Most employers of shop workers are probably already aware that workers are able to opt-out of Sunday working upon serving written notice. Under the current law, Sunday workers must give a minimum of three months’ notice to their employer, informing them that they no longer wish to work on Sundays. After the three months have passed, employers must not schedule the relevant worker on any Sunday shifts. Under the current law, an employer is required to simply notify all affected staff of their right to opt-out of Sunday working.

So what’s changing?

Though a firm date has not yet been set by parliament, changes to the right to opt-out of Sunday working for shop workers have already been drafted, and are set to amend the Employment Rights Act.

The changes likely to come into force include:

The right for workers in large shops to give only one months’ notice, instead of three, that they would like to opt-out of Sunday working. This means that after one month’s receipt of notice, the relevant worker must not be scheduled onto any Sunday shifts.

Another potential change is the right for Sunday shop workers to opt-out of working additional hours or compulsory overtime on a Sunday. Although workers in small shops are likely to have to give at least three months’ notice of this, workers in large shops will only have to give one month.

Employers will be required to provide staff with an ‘explanatory statement’ informing them of their right to opt-out of Sunday working and working outside of their normal hours on a Sunday. The statement must also inform workers of organisations that can provide them with support or advice about their rights, i.e. the Citizens Advice Bureau.

This statement will have to be produced and circulated within two months of the law changing where existing staff are concerned. For new starters, the same information must be provided within two months of their start date, in line with the right to be given written terms and conditions, or a contract of employment.

Workers must not be penalised or dismissed for opting out of Sunday working, nor should they be automatically selected for redundancy for this reason.

What is the definition of a ‘large shop?’

The Enterprise Act 2016 defines a “large shop” as a shop which has a relevant floor area exceeding 280 square meters.

Implications for ignoring the new rules

For employers who fail to adhere to the new rules, particularly the issuing of an ‘explanatory statement’ to existing staff within two months, the amount of notice a shop worker has to give to opt-out will be reduced; and the reduction is harsh. For workers in large shops this will reduce from one month to only seven days, and from three months to just one month for all other shop workers.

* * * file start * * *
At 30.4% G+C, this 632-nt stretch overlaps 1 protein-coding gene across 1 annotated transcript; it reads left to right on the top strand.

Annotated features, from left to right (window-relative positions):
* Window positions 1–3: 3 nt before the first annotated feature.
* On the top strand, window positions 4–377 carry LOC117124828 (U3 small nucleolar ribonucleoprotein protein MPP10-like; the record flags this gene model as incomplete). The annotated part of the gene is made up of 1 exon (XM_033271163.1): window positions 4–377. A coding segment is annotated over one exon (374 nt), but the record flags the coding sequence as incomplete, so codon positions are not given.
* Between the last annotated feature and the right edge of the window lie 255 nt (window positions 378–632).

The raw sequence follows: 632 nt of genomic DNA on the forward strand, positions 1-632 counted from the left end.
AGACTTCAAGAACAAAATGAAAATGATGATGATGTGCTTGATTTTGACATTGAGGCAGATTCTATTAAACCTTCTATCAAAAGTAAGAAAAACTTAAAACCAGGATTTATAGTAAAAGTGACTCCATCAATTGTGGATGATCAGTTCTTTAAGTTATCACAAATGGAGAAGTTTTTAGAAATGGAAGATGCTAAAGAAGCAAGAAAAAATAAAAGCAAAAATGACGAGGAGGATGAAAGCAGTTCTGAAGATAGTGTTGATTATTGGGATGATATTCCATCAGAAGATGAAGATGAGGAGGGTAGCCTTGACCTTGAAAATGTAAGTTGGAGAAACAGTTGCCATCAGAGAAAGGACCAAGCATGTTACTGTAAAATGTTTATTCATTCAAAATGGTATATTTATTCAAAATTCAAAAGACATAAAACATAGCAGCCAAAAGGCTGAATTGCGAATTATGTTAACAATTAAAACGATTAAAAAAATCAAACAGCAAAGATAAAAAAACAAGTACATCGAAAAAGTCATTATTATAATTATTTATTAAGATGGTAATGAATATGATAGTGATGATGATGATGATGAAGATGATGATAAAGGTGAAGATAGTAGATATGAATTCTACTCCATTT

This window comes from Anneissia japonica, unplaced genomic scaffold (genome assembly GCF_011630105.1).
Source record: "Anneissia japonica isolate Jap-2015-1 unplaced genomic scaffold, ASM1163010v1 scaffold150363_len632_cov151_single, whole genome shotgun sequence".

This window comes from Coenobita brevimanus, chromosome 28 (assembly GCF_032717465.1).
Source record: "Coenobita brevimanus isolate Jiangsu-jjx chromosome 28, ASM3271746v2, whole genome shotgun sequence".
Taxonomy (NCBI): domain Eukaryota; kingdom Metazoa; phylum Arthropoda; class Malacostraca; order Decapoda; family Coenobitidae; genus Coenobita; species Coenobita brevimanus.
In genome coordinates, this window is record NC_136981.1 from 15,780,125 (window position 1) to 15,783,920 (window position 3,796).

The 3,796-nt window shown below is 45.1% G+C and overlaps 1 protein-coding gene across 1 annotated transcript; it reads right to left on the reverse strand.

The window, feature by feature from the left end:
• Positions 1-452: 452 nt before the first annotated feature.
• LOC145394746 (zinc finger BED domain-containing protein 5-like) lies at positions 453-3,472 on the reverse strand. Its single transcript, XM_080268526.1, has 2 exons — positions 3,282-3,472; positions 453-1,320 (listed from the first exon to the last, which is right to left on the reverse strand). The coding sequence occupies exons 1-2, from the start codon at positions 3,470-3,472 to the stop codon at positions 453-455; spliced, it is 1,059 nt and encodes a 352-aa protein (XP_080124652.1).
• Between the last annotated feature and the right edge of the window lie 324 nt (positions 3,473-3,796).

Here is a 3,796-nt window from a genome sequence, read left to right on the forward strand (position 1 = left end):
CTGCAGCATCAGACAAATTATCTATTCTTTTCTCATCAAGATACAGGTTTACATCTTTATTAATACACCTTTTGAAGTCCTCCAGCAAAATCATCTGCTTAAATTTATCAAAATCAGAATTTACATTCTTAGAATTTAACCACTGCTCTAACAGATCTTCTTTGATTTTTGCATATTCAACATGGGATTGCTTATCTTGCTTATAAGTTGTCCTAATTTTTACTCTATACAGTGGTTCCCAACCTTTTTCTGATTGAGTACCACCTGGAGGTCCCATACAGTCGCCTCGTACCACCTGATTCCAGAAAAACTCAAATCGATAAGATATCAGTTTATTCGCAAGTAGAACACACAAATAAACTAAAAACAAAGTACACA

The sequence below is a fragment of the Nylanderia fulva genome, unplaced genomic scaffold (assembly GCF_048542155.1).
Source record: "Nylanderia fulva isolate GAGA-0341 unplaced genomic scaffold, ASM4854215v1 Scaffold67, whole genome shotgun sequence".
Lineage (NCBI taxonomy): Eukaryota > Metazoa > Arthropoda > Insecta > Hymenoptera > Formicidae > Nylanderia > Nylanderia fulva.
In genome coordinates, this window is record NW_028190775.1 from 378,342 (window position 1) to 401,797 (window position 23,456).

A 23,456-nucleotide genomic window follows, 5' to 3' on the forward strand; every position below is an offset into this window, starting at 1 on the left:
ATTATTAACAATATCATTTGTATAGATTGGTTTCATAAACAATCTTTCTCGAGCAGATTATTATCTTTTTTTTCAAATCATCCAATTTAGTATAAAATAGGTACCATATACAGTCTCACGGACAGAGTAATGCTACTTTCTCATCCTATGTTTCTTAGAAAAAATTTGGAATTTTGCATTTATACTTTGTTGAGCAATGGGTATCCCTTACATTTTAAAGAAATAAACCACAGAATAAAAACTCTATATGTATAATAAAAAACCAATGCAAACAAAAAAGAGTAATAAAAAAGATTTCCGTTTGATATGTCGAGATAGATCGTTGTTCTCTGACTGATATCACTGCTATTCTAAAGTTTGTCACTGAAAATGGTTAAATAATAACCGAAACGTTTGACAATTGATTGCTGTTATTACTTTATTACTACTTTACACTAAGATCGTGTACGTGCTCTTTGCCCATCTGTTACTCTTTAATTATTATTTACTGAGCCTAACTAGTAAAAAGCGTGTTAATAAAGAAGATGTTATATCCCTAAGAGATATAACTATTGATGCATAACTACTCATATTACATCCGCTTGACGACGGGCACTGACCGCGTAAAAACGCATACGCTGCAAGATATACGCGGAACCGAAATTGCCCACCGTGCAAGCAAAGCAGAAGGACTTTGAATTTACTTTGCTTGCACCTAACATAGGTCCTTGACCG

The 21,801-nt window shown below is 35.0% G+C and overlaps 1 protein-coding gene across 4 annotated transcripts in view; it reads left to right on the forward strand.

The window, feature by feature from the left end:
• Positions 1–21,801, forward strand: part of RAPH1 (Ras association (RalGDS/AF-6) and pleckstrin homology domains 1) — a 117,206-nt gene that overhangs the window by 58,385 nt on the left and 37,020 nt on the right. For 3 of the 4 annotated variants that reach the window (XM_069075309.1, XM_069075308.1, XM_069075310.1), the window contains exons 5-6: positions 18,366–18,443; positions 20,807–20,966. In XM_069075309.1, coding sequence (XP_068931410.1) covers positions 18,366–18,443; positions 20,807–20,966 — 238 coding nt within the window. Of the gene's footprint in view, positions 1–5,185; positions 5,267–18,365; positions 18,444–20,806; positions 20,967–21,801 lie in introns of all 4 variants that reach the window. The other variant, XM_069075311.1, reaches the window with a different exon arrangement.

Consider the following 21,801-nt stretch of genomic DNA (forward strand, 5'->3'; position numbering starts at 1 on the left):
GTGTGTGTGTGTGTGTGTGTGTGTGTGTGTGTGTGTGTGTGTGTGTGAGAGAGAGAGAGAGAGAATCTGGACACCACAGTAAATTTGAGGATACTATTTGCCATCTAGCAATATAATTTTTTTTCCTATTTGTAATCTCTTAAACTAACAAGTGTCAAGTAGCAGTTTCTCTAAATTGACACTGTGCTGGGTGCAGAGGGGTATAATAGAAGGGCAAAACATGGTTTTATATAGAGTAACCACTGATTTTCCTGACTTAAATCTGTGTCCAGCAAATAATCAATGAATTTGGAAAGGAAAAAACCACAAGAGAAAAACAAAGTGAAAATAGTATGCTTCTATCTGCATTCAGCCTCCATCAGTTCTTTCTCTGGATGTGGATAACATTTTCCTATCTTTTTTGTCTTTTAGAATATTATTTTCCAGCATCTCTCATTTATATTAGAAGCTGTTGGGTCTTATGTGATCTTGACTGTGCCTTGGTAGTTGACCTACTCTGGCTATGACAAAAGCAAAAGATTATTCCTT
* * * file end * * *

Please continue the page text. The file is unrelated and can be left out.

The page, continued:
Financial penalty

Much like the penalty for failing to issue terms and conditions of employment, a worker cannot bring a claim to the Employment Tribunal solely on the failure to provide an explanatory statement for Sunday shop workers. However, if the worker brings a claim of, for instance unfair dismissal, the Tribunal can award between two and four weeks wages in addition to any other damages, for the failure to issue the ‘explanatory statement’.

What if my employee is only employed for Sunday shifts?

Employees who are employed to work only on Sundays are not covered by the right to opt out.

So what should shopkeepers do?

Until a date is set for the new rules to come into force, there really isn’t anything to do. However, employers might consider practical steps including:

  • Working out the Sunday average for existing staff;
  • Ensuring workers have written terms of employment or a contract, which makes    clear what their current Sunday obligations are;
  • Consider rotating Sunday shifts to reduce the likelihood of staff opting out;
  • Keep an eye on published updates to ensure they are not caught off guard when the changes come into force.

                                                                                                                                                

You're on our blog and updates site, which is hosted by elXtr, a leading digital hub powered by the award-winning lawyers at LHS Solicitors LLP.

Bringing you real law made easy. Law for the online generation starts here.